Washington D.C., (Business News Report) – US Treasury Department Secretary, Janet Yellen, presented an optimistic view of the US economy future, with regard to inflation and growth rate.
Yellen has painted a rosy outlook for the US economy, seeing fading inflation and higher long-term growth potential.
“Inflation is a valid policy concern,” she noted.
“Despite these challenges, it’s important to note that professional forecasters think that inflation will substantially abate next year,” she said.
US economy future
Yellen described the US labor market as “exceptionally strong” and called a forecast of 3.3% growth in 2022 “stunning economic and policy achievement.”
The Secretary’s comments contrast with the general feeling prevailing in the United States that the economy is heading in the wrong direction, amid fears that high inflation will continue to devour the purchasing power of families.
Although growth and employment rebounded strongly after the crash in early 2020 at the start of the coronavirus pandemic, inflation has jumped to its highest level in nearly 40 years.
Consumer prices rose by 7% in 2021, the largest jump in 12 months since 1982, driven by supply restrictions linked to the pandemic and government stimulus aimed at supporting families and companies to overcome the economic repercussions.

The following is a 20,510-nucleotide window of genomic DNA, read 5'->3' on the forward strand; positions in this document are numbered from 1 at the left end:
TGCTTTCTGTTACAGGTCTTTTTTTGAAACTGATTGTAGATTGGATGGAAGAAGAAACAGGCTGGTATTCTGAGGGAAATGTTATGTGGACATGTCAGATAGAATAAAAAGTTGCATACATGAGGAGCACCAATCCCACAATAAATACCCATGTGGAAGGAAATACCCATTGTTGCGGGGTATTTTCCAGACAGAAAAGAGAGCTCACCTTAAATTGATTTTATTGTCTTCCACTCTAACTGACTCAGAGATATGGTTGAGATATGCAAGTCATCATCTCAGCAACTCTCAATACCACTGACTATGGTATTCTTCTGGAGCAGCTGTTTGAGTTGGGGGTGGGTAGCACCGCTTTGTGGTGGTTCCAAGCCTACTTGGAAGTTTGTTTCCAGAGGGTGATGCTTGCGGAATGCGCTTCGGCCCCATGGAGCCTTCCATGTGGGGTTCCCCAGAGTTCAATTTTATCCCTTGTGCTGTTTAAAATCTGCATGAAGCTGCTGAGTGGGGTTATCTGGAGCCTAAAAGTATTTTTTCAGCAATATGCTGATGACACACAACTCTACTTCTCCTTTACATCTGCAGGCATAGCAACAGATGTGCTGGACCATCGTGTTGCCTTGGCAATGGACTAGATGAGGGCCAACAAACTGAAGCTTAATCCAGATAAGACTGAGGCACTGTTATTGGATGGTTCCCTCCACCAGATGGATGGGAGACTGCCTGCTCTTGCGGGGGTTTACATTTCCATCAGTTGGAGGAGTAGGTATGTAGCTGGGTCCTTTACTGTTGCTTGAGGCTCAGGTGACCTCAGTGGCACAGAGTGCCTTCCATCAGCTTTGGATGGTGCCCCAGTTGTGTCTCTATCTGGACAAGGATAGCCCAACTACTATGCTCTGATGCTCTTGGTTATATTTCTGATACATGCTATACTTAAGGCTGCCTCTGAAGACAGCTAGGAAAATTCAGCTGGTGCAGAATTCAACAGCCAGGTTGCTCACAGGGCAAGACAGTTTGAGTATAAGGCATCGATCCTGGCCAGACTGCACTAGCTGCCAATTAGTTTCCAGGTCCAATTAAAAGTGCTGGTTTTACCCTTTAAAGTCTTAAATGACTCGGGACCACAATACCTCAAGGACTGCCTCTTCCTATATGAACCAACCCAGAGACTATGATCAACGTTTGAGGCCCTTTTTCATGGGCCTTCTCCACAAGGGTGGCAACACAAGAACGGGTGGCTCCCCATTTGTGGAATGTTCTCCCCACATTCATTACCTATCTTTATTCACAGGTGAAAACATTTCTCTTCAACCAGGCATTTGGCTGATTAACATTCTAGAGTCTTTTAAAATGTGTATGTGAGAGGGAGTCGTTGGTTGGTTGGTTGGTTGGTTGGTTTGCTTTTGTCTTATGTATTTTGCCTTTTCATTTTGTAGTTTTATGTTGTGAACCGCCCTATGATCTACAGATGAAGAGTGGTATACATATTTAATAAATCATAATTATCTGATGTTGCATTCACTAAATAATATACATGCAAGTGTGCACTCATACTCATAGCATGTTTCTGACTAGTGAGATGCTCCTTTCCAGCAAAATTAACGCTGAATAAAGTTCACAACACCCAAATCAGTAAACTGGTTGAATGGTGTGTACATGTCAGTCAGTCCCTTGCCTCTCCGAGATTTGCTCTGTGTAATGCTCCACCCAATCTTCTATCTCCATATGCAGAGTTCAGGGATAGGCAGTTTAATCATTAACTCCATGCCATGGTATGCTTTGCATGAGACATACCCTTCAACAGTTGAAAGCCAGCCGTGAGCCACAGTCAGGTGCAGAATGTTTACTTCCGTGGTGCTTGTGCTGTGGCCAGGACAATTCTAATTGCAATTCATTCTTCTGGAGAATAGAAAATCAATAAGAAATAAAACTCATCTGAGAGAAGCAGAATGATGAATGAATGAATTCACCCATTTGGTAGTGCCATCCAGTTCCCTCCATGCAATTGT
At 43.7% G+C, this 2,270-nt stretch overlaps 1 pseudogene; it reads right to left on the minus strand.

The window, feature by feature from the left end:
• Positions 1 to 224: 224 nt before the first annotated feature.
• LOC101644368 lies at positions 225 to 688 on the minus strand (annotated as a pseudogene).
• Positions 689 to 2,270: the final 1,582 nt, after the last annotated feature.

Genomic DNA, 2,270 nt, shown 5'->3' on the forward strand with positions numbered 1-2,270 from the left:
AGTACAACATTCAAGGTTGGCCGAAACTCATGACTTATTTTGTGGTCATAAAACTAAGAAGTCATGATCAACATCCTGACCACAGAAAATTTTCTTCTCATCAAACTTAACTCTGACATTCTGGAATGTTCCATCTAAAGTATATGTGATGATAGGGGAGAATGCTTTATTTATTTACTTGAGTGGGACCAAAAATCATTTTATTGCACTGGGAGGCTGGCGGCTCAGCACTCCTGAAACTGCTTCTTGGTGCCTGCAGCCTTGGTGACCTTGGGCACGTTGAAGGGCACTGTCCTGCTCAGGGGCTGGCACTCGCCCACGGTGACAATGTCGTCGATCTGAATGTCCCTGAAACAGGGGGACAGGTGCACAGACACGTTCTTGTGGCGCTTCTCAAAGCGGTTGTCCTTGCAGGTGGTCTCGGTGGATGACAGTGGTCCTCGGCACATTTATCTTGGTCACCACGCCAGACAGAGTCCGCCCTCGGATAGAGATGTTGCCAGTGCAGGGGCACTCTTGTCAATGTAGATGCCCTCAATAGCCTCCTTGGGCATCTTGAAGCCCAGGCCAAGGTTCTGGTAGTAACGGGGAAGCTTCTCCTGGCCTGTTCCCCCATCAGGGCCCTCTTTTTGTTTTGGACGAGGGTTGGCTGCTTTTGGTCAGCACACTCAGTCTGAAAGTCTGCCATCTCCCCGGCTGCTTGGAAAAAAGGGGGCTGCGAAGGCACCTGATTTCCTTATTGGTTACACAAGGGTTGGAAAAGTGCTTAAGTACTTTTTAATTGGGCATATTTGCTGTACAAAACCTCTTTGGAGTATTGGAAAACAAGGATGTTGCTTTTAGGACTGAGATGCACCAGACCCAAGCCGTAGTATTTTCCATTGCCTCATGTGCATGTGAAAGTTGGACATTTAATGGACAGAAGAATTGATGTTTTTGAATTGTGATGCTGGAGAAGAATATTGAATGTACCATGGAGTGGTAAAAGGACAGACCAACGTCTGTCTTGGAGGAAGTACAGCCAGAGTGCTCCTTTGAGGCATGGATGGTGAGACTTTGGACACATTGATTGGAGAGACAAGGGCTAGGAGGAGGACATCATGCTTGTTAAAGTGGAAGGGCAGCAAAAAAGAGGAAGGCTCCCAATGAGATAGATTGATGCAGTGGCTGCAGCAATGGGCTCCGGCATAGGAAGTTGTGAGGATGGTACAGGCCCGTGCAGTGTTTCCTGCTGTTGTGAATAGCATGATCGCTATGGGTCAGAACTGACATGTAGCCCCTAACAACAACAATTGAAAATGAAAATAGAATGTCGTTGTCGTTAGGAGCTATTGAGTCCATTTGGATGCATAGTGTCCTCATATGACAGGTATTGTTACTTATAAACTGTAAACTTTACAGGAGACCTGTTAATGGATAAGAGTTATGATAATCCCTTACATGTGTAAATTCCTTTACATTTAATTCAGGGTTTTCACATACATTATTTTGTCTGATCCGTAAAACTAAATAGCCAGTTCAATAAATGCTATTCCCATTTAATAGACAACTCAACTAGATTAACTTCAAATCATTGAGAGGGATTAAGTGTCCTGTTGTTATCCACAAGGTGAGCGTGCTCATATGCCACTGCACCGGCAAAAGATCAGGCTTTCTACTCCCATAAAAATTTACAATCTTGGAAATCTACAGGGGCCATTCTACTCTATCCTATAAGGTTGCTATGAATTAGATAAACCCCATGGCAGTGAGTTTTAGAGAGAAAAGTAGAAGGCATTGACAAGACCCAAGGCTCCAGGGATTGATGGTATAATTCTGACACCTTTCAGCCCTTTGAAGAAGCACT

President Joe Biden saw his approval ratings decline amid public dissatisfaction with the state of the economy.
A recent CBS News poll showed that his assessment of the US economy was 38%, and two-thirds of Americans believe that the president does not focus enough on the burden of inflation.
Meanwhile, the University of Michigan Consumer Sentiment Index hit its lowest level in November in nearly a decade.
Yellen argued that the Biden administration was seeking to promote long-term economic growth by implementing so-called “modern supply side economics,” which would emphasize public investment in infrastructure and the workforce, and seek to protect the environment.
“We have a clear path forward with the recently passed infrastructure package and the proposed Build Back Better plan,” she said, referring to the 10-year spending plan now pending in the Senate.
“Together these policies will promote a modern supply side expansion that boosts long-term sustainable growth,” she said.
She also reiterated her view that although government debt has historically been high relative to GDP, low interest rates mean that the “financial burden can be controlled.”